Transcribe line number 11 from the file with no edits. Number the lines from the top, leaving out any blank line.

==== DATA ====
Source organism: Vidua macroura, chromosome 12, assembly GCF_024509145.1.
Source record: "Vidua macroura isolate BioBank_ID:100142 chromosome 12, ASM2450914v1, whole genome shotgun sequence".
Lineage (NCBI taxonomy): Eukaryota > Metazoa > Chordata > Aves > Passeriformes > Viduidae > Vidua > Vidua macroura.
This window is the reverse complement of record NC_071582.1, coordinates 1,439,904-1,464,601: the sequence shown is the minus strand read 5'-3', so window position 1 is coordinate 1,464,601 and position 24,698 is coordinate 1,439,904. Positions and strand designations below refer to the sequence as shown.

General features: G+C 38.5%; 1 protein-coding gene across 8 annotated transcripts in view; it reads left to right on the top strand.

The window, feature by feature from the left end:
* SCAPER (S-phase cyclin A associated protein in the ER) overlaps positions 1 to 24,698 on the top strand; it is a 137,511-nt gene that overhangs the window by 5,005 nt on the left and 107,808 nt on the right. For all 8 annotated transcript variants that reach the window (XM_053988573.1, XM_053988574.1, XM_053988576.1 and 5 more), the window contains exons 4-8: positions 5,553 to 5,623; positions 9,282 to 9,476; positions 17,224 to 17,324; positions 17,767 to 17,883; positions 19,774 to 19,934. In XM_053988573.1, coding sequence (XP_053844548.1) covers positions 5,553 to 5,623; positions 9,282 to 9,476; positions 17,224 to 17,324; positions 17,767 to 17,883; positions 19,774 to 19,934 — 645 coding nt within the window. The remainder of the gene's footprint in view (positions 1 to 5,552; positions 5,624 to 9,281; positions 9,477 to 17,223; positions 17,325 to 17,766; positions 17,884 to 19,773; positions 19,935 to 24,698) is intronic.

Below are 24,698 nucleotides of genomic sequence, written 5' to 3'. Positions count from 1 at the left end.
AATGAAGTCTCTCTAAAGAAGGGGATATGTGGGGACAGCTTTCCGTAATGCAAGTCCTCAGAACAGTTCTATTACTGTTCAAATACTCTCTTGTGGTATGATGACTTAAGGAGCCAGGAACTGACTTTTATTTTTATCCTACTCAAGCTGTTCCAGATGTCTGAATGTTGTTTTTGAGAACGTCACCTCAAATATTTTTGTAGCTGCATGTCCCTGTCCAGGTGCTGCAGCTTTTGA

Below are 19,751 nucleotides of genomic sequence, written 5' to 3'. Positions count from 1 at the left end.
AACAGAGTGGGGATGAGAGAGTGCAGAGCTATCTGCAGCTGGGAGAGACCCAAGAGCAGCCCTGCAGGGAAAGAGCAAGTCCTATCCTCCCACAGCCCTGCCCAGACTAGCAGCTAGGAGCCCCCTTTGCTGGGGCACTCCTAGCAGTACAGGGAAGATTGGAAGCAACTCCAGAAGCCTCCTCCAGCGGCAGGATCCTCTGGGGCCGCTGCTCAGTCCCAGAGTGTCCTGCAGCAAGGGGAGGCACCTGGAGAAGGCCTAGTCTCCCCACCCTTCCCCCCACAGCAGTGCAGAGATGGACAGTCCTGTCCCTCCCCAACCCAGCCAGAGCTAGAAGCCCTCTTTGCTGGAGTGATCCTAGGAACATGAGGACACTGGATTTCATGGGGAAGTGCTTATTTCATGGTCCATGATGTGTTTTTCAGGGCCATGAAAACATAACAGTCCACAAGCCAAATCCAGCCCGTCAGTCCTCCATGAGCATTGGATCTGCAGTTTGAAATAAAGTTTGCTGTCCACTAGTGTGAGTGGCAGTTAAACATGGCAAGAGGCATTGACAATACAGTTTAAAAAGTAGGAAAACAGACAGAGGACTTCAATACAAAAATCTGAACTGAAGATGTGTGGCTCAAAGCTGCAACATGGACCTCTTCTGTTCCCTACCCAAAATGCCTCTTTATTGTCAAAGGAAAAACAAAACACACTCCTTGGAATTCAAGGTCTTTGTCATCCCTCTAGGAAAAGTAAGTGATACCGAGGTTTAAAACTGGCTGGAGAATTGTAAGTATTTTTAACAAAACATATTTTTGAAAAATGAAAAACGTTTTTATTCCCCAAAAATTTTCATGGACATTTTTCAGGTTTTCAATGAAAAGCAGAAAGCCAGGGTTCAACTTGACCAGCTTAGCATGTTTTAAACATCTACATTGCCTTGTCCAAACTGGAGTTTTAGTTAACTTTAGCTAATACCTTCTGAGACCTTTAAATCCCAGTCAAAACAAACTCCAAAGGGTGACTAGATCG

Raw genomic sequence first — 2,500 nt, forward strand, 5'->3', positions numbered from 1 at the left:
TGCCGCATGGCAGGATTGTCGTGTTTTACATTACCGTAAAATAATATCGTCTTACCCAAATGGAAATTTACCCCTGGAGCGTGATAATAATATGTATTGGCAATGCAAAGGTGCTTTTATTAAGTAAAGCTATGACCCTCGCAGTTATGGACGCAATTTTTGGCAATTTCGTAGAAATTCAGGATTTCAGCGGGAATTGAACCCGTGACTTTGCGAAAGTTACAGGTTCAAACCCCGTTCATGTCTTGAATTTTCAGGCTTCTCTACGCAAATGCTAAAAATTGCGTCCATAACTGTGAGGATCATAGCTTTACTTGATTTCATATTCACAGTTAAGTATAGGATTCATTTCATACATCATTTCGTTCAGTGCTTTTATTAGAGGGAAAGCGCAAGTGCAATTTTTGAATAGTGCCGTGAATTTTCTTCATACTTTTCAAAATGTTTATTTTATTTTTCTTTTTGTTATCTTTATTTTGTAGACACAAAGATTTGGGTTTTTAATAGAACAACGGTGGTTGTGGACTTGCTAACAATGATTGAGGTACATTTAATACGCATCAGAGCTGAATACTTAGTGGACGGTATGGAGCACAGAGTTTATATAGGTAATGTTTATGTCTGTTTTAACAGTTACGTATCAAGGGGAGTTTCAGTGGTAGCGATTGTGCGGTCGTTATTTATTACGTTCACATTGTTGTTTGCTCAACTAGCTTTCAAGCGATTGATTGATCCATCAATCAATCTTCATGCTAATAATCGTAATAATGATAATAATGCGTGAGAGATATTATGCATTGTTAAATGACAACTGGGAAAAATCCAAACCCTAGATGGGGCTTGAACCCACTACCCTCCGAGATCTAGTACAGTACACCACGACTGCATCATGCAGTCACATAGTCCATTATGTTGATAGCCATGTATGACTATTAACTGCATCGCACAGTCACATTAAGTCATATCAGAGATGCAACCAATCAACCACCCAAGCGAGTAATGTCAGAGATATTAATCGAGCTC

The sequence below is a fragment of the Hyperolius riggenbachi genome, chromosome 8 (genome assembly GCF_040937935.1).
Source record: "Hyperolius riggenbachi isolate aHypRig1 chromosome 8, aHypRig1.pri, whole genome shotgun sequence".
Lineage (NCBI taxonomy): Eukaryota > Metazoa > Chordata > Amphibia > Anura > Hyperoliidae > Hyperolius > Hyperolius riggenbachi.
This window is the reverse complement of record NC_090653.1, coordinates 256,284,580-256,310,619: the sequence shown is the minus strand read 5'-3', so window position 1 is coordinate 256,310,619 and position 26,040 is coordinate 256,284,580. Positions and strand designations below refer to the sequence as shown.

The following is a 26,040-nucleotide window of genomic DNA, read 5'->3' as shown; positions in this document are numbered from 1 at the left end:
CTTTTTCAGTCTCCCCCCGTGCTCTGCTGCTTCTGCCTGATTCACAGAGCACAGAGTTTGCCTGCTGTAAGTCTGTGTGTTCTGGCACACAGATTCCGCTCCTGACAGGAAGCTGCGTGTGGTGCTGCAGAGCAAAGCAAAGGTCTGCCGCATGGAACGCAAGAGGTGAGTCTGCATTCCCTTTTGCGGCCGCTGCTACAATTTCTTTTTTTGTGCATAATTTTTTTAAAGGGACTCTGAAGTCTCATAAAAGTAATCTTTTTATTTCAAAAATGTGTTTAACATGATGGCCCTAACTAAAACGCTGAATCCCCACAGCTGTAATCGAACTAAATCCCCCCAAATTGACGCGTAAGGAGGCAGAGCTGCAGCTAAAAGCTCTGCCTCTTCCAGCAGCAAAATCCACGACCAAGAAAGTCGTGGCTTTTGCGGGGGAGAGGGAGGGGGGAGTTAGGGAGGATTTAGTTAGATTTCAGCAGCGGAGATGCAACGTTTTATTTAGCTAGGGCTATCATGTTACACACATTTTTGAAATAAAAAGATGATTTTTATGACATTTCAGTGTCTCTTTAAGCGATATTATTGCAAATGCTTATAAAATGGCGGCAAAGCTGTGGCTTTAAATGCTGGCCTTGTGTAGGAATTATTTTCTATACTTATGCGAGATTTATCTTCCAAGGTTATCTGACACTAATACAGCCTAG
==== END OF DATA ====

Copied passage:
AACAGAGTGGGGATGAGAGAGTGCAGAGCTATCTGCAGCTGGGAGAGACCCAAGAGCAGCCCTGCAGGGAAAGAGCAAGTCCTATCCTCCCACAGCCCTGCCCAGACTAGCAGCTAGGAGCCCCCTTTGCTGGGGCACTCCTAGCAGTACAGGGAAGATTGGAAGCAACTCCAGAAGCCTCCTCCAGCGGCAGGATCCTCTGGGGCCGCTGCTCAGTCCCAGAGTGTCCTGCAGCAAGGGGAGGCACCTGGAGAAGGCCTAGTCTCCCCACCCTTCCCCCCACAGCAGTGCAGAGATGGACAGTCCTGTCCCTCCCCAACCCAGCCAGAGCTAGAAGCCCTCTTTGCTGGAGTGATCCTAGGAACATGAGGACACTGGATTTCATGGGGAAGTGCTTATTTCATGGTCCATGATGTGTTTTTCAGGGCCATGAAAACATAACAGTCCACAAGCCAAATCCAGCCCGTCAGTCCTCCATGAGCATTGGATCTGCAGTTTGAAATAAAGTTTGCTGTCCACTAGTGTGAGTGGCAGTTAAACATGGCAAGAGGCATTGACAATACAGTTTAAAAAGTAGGAAAACAGACAGAGGACTTCAATACAAAAATCTGAACTGAAGATGTGTGGCTCAAAGCTGCAACATGGACCTCTTCTGTTCCCTACCCAAAATGCCTCTTTATTGTCAAAGGAAAAACAAAACACACTCCTTGGAATTCAAGGTCTTTGTCATCCCTCTAGGAAAAGTAAGTGATACCGAGGTTTAAAACTGGCTGGAGAATTGTAAGTATTTTTAACAAAACATATTTTTGAAAAATGAAAAACGTTTTTATTCCCCAAAAATTTTCATGGACATTTTTCAGGTTTTCAATGAAAAGCAGAAAGCCAGGGTTCAACTTGACCAGCTTAGCATGTTTTAAACATCTACATTGCCTTGTCCAAACTGGAGTTTTAGTTAACTTTAGCTAATACCTTCTGAGACCTTTAAATCCCAGTCAAAACAAACTCCAAAGGGTGACTAGATCG